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Worm drive or circular saw to use for a table saw?

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Forum topic by Ndekens posted 01-08-2014 06:00 PM 1967 views 0 times favorited 5 replies Add to Favorites Watch
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Ndekens

6 posts in 2263 days


01-08-2014 06:00 PM

Hello, Im looking at converting either my worm drive or circular saw into a under table mounted table saw. Which would you guys think will work best mounted under a 3/4” MDF?


5 replies so far

View syenefarmer's profile

syenefarmer

432 posts in 2547 days


#1 posted 01-08-2014 06:03 PM

IMO, both would be a pain to use. If you really need to do this then I’d pick the one with the strongest motor. I would also use something besides MDF to mount it too.

View TaybulSawz's profile

TaybulSawz

149 posts in 1148 days


#2 posted 01-08-2014 06:05 PM

If you don’t plan on making beveled cuts then it really doesn’t matter. If you do want to make beveled cuts, then whichever one has the best/strongest bed on it would be my choice.

-- Still got all my Fingers!!!

View BentheViking's profile

BentheViking

1763 posts in 2030 days


#3 posted 01-09-2014 01:57 AM

I thought about this, but it just seems too dangerous to bother with. I figured even a cheap shitty table saw has got to be safer that a upside down circular saw.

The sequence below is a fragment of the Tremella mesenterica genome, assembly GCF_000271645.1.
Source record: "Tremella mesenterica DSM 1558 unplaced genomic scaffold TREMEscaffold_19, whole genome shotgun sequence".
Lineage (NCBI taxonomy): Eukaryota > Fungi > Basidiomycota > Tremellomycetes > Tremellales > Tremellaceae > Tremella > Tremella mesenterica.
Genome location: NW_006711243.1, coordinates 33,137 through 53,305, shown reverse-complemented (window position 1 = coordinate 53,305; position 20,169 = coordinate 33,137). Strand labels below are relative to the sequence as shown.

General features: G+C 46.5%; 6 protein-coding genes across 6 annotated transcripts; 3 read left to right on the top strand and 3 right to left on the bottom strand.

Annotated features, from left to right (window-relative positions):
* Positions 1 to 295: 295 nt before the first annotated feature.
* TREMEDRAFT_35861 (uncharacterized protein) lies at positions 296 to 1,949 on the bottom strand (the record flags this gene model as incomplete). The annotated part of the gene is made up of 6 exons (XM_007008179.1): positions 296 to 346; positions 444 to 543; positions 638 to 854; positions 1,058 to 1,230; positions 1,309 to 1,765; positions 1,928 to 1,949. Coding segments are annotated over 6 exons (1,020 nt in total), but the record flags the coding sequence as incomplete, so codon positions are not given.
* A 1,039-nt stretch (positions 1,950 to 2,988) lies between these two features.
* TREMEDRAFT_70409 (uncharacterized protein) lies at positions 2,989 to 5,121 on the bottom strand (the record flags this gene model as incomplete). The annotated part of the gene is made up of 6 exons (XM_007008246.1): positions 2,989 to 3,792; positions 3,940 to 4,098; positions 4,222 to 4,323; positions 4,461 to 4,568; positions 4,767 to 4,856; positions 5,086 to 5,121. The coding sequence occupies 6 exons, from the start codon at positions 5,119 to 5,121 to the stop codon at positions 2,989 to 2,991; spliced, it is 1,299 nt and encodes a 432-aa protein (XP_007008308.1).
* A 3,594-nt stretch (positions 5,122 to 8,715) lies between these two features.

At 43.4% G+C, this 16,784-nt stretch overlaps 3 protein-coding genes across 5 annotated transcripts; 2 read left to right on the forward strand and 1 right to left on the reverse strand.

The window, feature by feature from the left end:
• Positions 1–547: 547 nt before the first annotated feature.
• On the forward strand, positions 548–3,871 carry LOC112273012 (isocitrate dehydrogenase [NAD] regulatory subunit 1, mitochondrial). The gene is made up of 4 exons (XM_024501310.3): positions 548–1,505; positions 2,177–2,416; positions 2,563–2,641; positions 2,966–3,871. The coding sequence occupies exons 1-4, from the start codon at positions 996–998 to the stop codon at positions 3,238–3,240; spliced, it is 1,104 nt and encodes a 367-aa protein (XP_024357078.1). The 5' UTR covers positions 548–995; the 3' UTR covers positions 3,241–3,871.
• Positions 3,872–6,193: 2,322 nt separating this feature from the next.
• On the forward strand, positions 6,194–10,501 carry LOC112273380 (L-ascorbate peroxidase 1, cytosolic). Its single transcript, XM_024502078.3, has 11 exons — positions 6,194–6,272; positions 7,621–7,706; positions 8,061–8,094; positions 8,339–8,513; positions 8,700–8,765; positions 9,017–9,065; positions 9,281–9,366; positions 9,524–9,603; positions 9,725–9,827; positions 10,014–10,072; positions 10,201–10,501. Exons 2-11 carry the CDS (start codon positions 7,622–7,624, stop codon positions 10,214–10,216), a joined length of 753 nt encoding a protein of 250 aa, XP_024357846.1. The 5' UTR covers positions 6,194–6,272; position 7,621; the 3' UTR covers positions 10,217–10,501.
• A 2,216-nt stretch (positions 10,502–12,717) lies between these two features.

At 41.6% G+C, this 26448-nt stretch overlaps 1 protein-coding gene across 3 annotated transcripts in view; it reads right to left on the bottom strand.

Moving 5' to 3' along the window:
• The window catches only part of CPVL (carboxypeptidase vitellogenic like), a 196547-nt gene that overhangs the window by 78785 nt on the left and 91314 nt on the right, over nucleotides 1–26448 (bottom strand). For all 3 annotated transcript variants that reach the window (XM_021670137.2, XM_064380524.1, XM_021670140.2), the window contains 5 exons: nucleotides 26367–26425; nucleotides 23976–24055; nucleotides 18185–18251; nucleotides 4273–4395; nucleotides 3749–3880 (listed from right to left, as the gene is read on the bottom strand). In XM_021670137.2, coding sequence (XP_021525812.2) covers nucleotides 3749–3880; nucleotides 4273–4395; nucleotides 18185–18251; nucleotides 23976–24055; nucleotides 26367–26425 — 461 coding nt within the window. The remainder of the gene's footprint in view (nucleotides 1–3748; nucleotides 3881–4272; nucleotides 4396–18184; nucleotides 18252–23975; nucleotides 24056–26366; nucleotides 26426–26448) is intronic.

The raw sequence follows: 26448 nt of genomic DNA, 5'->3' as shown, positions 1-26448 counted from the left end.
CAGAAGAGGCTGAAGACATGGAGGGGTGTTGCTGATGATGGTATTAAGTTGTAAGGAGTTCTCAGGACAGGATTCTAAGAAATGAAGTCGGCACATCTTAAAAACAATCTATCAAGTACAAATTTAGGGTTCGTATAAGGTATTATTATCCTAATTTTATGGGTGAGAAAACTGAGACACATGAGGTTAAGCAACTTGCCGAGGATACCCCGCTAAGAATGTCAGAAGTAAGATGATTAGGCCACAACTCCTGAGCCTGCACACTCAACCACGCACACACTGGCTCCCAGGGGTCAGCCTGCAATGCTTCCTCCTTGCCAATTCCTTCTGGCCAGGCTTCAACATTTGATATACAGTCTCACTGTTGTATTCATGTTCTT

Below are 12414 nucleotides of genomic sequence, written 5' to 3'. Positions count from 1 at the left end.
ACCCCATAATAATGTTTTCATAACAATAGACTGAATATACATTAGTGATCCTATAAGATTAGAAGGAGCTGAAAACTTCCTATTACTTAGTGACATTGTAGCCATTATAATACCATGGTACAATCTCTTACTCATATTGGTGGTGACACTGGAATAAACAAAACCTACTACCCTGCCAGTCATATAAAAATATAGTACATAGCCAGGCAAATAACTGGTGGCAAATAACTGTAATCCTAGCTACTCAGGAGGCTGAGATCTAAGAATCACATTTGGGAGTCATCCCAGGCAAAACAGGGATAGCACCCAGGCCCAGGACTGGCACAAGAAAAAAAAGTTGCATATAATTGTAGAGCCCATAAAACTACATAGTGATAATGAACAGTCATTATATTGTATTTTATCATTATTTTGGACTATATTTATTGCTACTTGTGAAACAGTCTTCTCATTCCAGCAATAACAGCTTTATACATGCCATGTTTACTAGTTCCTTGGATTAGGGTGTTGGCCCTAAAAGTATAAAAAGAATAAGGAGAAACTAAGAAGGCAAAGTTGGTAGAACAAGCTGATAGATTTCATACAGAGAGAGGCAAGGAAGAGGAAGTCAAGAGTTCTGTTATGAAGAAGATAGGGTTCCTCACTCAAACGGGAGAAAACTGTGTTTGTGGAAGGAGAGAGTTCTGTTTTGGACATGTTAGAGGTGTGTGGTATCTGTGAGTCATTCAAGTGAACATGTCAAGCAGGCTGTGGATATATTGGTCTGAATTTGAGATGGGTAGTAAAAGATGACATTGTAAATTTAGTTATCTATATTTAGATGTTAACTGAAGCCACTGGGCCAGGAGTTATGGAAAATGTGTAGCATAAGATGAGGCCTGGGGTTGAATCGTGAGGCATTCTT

-- It's made of wood. Real sturdy.--Chubbs Peterson

View Ndekens's profile

Ndekens

6 posts in 2263 days


#4 posted 01-09-2014 02:38 AM

Dangerous really is subjective in this case. A table saw really is just a saw mounted under a table anyways. Sure it’s dangerous if you don’t know what your doing. What I’m trying to ask, and I should have written my question this way, is if a worm drive skil saw can be run upside down without it burning up the gears? It is an oil filled gearbox which would leave me to believe that the oil is drawn up from the bottom to lube the gears. So if I had the saw inverted would I oil starve the bottom of the gear box and burn it up?

In addition to this would the weight of the worm drive saw vs the weight of the non worm drive saw cause a 3/4” mdf top to sag to much?.......but this could be avoided by bracing the underside of the table I guess.

View Loren's profile

Loren

8313 posts in 3114 days


#5 posted 01-09-2014 02:55 AM

Worm gear saws use grease. It’s pretty thick.

My guess would be a worm gear will last better in
sustained use. A sidewinder is lighter which is
its main appeal.

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